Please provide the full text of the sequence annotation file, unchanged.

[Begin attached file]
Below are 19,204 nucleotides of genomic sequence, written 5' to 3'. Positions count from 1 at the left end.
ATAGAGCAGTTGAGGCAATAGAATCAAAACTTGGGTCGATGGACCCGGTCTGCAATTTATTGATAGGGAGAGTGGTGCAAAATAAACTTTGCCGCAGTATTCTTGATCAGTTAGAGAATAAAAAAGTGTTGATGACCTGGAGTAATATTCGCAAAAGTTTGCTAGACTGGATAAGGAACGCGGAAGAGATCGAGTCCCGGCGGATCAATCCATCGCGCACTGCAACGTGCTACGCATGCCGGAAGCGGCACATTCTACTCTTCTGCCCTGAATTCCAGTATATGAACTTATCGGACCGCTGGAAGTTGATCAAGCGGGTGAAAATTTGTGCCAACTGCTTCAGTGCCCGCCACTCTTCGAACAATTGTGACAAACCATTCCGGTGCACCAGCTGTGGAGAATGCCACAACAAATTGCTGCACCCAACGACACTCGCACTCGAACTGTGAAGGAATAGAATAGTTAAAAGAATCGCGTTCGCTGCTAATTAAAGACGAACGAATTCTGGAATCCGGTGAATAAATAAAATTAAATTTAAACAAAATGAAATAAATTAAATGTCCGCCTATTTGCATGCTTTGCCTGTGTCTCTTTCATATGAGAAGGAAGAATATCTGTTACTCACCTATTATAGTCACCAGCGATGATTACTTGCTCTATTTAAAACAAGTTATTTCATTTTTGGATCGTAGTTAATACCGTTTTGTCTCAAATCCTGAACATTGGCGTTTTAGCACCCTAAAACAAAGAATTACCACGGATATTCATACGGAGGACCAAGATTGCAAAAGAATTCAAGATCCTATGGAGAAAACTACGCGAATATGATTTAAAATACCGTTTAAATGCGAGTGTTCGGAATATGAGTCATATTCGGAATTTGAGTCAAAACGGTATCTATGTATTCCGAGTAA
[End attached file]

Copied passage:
Below are 19,204 nucleotides of genomic sequence, written 5' to 3'. Positions count from 1 at the left end.
ATAGAGCAGTTGAGGCAATAGAATCAAAACTTGGGTCGATGGACCCGGTCTGCAATTTATTGATAGGGAGAGTGGTGCAAAATAAACTTTGCCGCAGTATTCTTGATCAGTTAGAGAATAAAAAAGTGTTGATGACCTGGAGTAATATTCGCAAAAGTTTGCTAGACTGGATAAGGAACGCGGAAGAGATCGAGTCCCGGCGGATCAATCCATCGCGCACTGCAACGTGCTACGCATGCCGGAAGCGGCACATTCTACTCTTCTGCCCTGAATTCCAGTATATGAACTTATCGGACCGCTGGAAGTTGATCAAGCGGGTGAAAATTTGTGCCAACTGCTTCAGTGCCCGCCACTCTTCGAACAATTGTGACAAACCATTCCGGTGCACCAGCTGTGGAGAATGCCACAACAAATTGCTGCACCCAACGACACTCGCACTCGAACTGTGAAGGAATAGAATAGTTAAAAGAATCGCGTTCGCTGCTAATTAAAGACGAACGAATTCTGGAATCCGGTGAATAAATAAAATTAAATTTAAACAAAATGAAATAAATTAAATGTCCGCCTATTTGCATGCTTTGCCTGTGTCTCTTTCATATGAGAAGGAAGAATATCTGTTACTCACCTATTATAGTCACCAGCGATGATTACTTGCTCTATTTAAAACAAGTTATTTCATTTTTGGATCGTAGTTAATACCGTTTTGTCTCAAATCCTGAACATTGGCGTTTTAGCACCCTAAAACAAAGAATTACCACGGATATTCATACGGAGGACCAAGATTGCAAAAGAATTCAAGATCCTATGGAGAAAACTACGCGAATATGATTTAAAATACCGTTTAAATGCGAGTGTTCGGAATATGAGTCATATTCGGAATTTGAGTCAAAACGGTATCTATGTATTCCGAGTAA